Studying the Divine Principle fostered in me a radical change of character, opening my heart to experience Godís heart through spiritual experience with the Holy Spirit. This experience of Godís love and truth instilled moral power to deny my tendency to self-centeredness and selfishness. I was then liberated to experience the restoration of my genuine self which aspired to live a lifestyle charged with high moral ideals. This experience can be compared to emptiness or sunyata, wherein the individual through radical self denial is able to stand outside of his own self interests and affirm his authentic self through acknowledgment of a higher reality at work in the cosmos even within oneís own personal life.


Thomas Phillips (center) in MFT days.

A critical experience for me along my spiritual path occurred on the national mobile fundraising teams (MFT). It led me to an experience which is similar to emptiness or sunyata. My leaders on MFT often used methods not unlike the Zen master used to instruct his pupils. Buddhism is sometimes anti-intellectual; they especially detest pragmatism and rationalization. Like a Zen master, my leaders would sometimes refuse to answer simple questions, or ignore requests for rational explanations. I understood the motivation for such non-rational behavior by my leaders was similar to the Zen Master who shocked or awakened the student to bring him to a new level of consciousness. This strict vertical manner of relationship could be experienced as austere, even hurtful, yet I mostly felt the warm heart of leaders and consequently recognized their actions as motivated by true love.

One particular experience that led to my experience of emptiness or sunyata began with a miscommunication between my leader, called the "commander," and myself. Despite the authoritarian title, he was a paternal figure whom I respected for his warm heart and selfless concern for others. Under his leadership I was responsible for a team of eight other members in Atlanta, Georgia. Through a conversation over the telephone in broken English, I understood from him that our teamís next move should be to Denver, Colorado. However, when I telephoned after arriving in Denver, it was obvious that he was very upset. Nevertheless, he expressed very little other than his surprise. However, the next dayís telephone communication ended with a request to transfer one of my team members to another team. Each day thereafter, with each telephone report I was directed to send yet another member to different teams until only myself and the van remained of our team. Then the next cryptic instruction was to drive the van to Nashville, Tennessee. After a three-day journey I arrived in Nashville to await further direction.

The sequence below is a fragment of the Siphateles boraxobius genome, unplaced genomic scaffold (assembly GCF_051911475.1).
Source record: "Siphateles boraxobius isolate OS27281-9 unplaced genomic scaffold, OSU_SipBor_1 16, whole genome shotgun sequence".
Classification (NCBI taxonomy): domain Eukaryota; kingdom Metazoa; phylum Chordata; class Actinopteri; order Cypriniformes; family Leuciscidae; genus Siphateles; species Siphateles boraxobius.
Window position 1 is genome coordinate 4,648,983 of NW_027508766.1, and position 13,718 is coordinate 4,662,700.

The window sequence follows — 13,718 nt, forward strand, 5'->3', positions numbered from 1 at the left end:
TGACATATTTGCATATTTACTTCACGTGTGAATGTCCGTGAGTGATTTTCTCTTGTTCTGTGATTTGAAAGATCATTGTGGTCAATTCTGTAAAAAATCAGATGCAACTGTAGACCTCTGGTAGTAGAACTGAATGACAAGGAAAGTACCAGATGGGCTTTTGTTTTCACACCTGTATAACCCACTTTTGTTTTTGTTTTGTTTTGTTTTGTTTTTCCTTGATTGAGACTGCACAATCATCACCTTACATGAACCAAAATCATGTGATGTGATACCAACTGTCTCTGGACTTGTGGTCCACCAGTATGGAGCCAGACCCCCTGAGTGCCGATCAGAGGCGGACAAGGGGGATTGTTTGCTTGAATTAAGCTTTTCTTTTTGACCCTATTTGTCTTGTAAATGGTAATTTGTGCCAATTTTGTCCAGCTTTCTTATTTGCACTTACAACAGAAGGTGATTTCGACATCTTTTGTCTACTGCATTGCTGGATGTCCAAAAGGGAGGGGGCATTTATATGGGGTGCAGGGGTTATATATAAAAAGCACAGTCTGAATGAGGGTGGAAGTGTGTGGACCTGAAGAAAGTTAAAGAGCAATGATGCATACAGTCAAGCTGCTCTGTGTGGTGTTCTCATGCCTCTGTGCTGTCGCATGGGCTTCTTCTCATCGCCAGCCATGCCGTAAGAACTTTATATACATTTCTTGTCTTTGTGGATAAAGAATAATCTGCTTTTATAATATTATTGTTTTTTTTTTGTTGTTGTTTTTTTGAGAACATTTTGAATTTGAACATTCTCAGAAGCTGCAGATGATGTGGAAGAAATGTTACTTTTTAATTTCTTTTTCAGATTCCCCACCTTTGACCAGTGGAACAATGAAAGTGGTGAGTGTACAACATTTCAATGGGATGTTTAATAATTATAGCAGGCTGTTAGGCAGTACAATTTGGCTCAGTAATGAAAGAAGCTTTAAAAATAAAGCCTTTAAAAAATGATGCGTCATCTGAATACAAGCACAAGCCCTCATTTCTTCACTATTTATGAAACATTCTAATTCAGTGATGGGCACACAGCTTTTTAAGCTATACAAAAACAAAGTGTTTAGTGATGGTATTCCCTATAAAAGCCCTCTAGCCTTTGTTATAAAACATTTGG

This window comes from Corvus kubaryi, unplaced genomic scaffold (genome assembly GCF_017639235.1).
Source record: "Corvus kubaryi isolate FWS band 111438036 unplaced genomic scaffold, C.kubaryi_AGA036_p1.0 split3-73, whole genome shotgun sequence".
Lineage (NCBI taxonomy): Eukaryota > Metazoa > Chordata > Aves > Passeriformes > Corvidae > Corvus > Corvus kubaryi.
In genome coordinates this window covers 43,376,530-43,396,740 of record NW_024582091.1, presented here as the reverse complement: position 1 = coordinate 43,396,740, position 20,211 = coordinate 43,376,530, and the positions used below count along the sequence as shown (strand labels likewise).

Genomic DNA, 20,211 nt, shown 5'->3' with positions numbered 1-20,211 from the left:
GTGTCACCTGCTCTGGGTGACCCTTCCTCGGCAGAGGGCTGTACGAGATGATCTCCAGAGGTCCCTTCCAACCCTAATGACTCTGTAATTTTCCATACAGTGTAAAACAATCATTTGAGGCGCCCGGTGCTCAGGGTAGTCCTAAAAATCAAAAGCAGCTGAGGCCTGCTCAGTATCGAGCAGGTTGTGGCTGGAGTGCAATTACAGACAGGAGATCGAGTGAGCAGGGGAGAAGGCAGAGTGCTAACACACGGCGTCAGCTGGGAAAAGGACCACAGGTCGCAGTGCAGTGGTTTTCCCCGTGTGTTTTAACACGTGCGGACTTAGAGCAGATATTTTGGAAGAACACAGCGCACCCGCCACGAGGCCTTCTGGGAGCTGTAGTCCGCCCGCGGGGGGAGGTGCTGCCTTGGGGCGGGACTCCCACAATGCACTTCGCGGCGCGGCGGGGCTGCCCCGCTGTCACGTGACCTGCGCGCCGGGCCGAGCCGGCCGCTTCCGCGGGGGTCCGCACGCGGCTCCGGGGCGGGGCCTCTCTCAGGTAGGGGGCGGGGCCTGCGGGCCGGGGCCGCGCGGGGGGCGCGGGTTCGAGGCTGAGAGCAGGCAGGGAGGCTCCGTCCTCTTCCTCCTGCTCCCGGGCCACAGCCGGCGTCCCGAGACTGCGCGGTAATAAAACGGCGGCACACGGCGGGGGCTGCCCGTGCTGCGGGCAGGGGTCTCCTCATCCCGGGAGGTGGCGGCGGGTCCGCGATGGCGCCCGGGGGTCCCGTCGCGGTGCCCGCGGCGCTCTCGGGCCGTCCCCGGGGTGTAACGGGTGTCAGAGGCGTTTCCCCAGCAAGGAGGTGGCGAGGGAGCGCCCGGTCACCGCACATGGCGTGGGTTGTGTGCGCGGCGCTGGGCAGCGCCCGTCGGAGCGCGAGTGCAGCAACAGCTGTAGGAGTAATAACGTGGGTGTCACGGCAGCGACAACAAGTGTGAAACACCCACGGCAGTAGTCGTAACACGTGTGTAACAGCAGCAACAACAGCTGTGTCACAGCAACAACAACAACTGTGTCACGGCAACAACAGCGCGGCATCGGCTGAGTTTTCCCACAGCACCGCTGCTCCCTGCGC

The commander had informed the MFT leader in Nashville that I should join his team. After arriving at midnight, I soon joined together with my new team traveling overnight across Tennessee. We continued driving for hours with a few intermittent stops as members were dropped off to "pioneer" raising funds in small towns. At around six in the morning the van stopped and the team leader gave me the signal that this would be my town. "Are you ready?" he asked. Groggy, unshaven and still in dirty clothes from the trip from Colorado, I tried to get my bearings as I stood beside a box of flowers and a bucket crammed with bunches of carnations. The team leader sped off in a hurry promising to return around twelve. I offered flowers in the shops and offices for donations and then came back to the appointed spot at noon. After waiting for several hours, I decided that he must have meant midnight -- after all he had left a whole box of flowers, certainly enough for the whole day! I continued fundraising throughout the day and was anticipating being reunited with the team after a long day.

Now midnight, I stood at the meeting point offering the last few flowers to any remaining passerby. After one in the morning, bewildered and exhausted, I finally decided to retire to the flower box -- now empty -- to rest. The next day, wanting to continue my task, I purchased some candy at the grocery store to offer for contributions. Now distressed and anxious about what would follow, I returned to the meeting place at noon, now my second day in this small town where everyone seemed to have already been approached for contributions at least once during my visit.